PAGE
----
Kenneth A. Souza

Mr. Souza spent 35 years with NASA, pioneering the field of space biology and biomedicine. Under his leadership, more than 400 biological experiments were flown on a variety of spacecraft, including U.S. and Russian biosatellites, the Space Shuttle, Mir, and the International Space Station. Those experiments greatly expanded our understanding of the role and influence of gravity on living systems, and also contributed to the identification and mitigation of some of the risks associated with human spaceflight. He was instrumental in the negotiation with the Russian Space Agency, i.e., Bion Biosatellites and Mir; with the Japanese, i.e., Spacelab-J, Space Station Biological Research Project, and the European Space Agency, i.e., Neurolab.

As a research scientist, he conducted research in exobiology and developmental space biology. His flight experiment aboard the Space Shuttle in 1992 demonstrated for the first time that a vertebrate species (amphibian) could complete ovulation, fertilization, and early development in the virtual absence of gravity.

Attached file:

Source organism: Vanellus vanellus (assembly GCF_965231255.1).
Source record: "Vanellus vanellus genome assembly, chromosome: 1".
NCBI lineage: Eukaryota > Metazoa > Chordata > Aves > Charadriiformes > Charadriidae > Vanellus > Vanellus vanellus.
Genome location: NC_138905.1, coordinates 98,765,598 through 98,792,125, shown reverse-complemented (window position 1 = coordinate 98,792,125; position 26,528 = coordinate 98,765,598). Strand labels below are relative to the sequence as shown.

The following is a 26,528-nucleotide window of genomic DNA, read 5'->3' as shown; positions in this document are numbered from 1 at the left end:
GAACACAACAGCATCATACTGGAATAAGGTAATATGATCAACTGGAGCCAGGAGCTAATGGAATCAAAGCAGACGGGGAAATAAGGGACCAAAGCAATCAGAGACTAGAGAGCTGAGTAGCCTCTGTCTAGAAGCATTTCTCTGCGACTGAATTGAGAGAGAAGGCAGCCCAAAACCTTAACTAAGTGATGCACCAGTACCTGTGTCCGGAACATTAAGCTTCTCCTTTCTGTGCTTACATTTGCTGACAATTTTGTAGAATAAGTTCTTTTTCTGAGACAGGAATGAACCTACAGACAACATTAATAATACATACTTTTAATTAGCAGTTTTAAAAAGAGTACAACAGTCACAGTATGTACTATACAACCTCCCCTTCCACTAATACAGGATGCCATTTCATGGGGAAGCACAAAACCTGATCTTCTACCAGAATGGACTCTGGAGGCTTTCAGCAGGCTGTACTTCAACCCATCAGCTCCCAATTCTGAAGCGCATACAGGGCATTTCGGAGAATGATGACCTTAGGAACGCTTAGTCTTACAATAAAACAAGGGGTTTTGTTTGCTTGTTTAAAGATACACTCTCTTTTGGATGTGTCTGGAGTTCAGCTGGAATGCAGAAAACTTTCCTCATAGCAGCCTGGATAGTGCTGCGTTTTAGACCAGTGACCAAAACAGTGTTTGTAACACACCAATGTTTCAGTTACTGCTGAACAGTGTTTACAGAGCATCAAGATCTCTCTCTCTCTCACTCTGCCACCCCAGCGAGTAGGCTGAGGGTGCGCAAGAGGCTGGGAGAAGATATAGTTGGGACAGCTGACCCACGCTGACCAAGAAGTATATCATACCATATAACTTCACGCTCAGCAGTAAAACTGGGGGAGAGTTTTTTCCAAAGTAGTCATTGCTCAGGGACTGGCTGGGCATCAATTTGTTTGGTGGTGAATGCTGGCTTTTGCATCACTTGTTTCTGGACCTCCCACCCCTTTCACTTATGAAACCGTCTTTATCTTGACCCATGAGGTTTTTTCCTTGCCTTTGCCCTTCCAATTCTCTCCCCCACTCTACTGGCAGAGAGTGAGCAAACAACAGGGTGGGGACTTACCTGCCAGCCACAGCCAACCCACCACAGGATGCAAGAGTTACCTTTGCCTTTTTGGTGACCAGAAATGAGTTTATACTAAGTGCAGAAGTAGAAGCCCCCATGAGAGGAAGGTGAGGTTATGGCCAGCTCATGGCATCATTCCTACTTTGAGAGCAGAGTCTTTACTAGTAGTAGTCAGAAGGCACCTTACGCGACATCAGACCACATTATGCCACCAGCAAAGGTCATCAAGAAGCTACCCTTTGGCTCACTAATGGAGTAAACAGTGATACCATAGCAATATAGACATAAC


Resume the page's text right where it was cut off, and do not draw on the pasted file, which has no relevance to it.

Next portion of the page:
He has published over 50 scientific articles in fields of exobiology, space biology and biomedicine, and received both national and international awards for his management and scientific achievements, most recently the 2010 AIAA/ICES Jeffries Award for Contributions to Space Life Sciences and Medicine.

Mr. Souza is currently a senior scientist with CSS/Dynamac Corp, and supports NASA’s Life Sciences programs at the Ames Research Center (CA).